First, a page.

Homemade Hazelnut Brittle Candy is a quick and easy treat that makes a great gift, perfect snack, or sweet topping.
Growing up my aunt always made peanut brittle at Christmas time. While delicious, there are so many other nut varieties to explore. At the top of my list were hazelnuts. Lightly toasted, nutty, creamy, and earth hazelnuts are the perfect partner for crisp, sweet, caramelized sugar.
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Why you will love this recipe
- Hazelnut brittle is the perfect treat for sweet and salty lovers.
- There are so many ways to serve hazelnut brittle. Break it into pieces, dip it in chocolate, crush it in a blender and serve it ontop of ice cream.
- Easy to make hazelnut brittle makes an unexpected Christmas gift.
What is brittle?
Brittle is a type of candy. It is basically melted, caramelized sugar that has been heated to the hard crack stage, approximately 305 to 310 degrees Fahrenheit and aerated with baking soda. Caramelized sugar is acidic, when you add baking soda it reacts and produces gas creating a bubbly mixture that is then poured over nuts and spread out to cool.
As it cools, it hardens and becomes shiny. Once it has completely cooled, it is broken into smaller pieces. It can be eaten as is, added to other recipes, or used as a topping for ice cream or creme brulee.
What's the difference between brittle and praline?
Brittle is cooked to the hard crack stage while pralines are normally only taken up to the soft-ball stage. Pralines have a fudge-like or chewy texture, while brittle is hard and crunchy.
How to test sugar stages without a thermometer
Using a thermometer is the easiest way to monitor sugar's temperature as it cooks. If you don't have a candy or instant-read thermometer there is another way to test sugar's temperature using a glass of cold water.
Drop a teaspoon of the cooked sugar into a glass of cold water. Retrieve the sugar and examine it to determine the stage. The hotter the sugar the firmer it will be because more of the moisture has cooked out.
Use this chart below to determine what stage your sugar is at.
|223°F to 234°F||Thread: The sugar drips from a spoon and stretches into loose thin threads once it reaches the cold water.||Used for sugar syrups|
|235°F to 240°F||Soft ball: The sugar forms into a sticky soft malleable ball in cold water but flattens when removed from the water.||Fudge, pralines, fondant, buttercream, and caramels|
|245°F to 250°F||Firm ball: The sugar forms into a sticky ball in cold water, retains the ball shape when removed, but loses its shape when compressed.||Caramels, buttercream, nougat, marshmallows, Italian meringues, gummies, and toffees|
|250°F to 264°F||Hard ball: The sugar forms into a hard sticky ball in cold water and remains a ball when removed. It keeps its shape when compressed, but feels sticky.||Caramels, nougats, divinity, and toffees|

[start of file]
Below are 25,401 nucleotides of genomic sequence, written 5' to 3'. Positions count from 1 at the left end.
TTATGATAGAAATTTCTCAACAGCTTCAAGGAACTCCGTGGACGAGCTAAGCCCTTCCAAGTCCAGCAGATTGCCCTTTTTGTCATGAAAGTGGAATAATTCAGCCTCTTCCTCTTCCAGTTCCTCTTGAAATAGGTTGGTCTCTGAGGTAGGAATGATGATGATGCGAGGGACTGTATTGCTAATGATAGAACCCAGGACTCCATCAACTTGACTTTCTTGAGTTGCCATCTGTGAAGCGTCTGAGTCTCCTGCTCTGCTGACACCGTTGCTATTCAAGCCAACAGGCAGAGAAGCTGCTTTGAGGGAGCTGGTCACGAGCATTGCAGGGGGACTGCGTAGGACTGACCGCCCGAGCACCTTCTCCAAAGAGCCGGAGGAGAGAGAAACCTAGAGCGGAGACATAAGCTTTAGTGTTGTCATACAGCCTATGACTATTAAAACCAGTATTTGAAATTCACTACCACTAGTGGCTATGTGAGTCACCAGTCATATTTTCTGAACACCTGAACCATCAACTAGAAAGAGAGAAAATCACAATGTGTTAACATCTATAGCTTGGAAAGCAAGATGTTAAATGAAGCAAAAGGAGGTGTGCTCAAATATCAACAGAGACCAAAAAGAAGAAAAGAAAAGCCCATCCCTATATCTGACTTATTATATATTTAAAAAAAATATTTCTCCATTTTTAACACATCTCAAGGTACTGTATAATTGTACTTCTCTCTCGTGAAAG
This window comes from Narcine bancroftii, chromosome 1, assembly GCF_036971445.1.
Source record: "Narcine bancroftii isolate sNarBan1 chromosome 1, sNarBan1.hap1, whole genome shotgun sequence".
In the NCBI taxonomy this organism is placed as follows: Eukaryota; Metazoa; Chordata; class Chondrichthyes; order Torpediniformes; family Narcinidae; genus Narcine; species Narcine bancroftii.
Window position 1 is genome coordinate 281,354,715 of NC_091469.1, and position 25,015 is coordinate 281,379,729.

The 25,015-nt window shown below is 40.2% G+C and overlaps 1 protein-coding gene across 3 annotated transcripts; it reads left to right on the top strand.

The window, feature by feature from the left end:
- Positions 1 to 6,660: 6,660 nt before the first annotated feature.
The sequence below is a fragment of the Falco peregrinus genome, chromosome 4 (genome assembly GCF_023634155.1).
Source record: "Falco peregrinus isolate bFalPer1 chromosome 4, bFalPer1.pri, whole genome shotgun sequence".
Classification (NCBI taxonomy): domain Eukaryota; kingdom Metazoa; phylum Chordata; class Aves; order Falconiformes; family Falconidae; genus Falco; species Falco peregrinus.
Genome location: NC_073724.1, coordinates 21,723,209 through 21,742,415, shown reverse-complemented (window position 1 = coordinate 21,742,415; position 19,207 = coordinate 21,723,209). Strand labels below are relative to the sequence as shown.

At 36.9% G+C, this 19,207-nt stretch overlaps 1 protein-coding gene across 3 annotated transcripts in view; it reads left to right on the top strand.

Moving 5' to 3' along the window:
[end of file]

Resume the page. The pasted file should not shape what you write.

|270°F to 290°F||Soft Crack: The sugar forms into long threads in cold water. The threads are stretchy and slightly sticky when removed from the water.||Taffy, nougat, and butterscotch|
|298°F to 310°F||Hard Crack: The sugar forms into long threads in cold water. The threads are stiff, brittle, and easily snap when removed from the water.||Hard candy, brittles, toffees, glazed fruit, and spun sugar|
|320°F and up||Caramel: The sugar turns light golden yellow to dark amber. Nearly all water has been boiled out of the syrup. If sugar you continue to cook the sugar, it will burn and turn black||Pralines, brittles, and nougatine|
Hazelnuts: You can purchase already roasted and chopped hazelnuts or purchase whole hazelnuts and roast them yourself. The best price I have found is buying whole unroasted hazelnuts from the bulk bin at Fresh Thyme.
White Granulated Sugar: Sugar is caramelized and cooked until the hard crack stage, approximately 305 to 310 degrees Fahrenheit. That means that once the sugar cools it will solidify and snap into pieces easily. It should not be sticky or bendy.
Light Corn Syrup: Corn syrup helps to prevent the sugar from crystallizing as it melts.
If you don't have corn syrup, you can substitute an equal amount of honey, light molasses, agave, or brown rice syrup. Keep in mind that making a substitution will give the brittle a slightly different taste and texture.
Water: Water is used to dissolve the sugar.
Unsalted Butter: Butter helps to tenderize the candy and adds its own rich flavor. When baking I prefer to use unsalted butter so that I can control the amount of salt that is used.
Baking Soda: The addition of baking soda creates millions of microscopic bubbles in the candy. These bubbles make the caramelized sugar "brittle" so that it breaks when you bite it rather than being so hard you must suck on it like toffee or a lollipop.
Be prepared once the baking soda has been added the syrup will begin to foam, often reaching two to three times its original volume.
Be sure to remove the caramelized sugar from the heat before adding the baking soda. Otherwise, it will foam up and overflow from the saucepan.
Vanilla: For the best flavor use pure vanilla extract not imitation vanilla.
Flaky Sea Salt: Before it hardens completely, I like to top my brittle with a sprinkle of flaky sea salt which provides a nice contrast to the sweet brittle. Maldon sea salt is one of the best.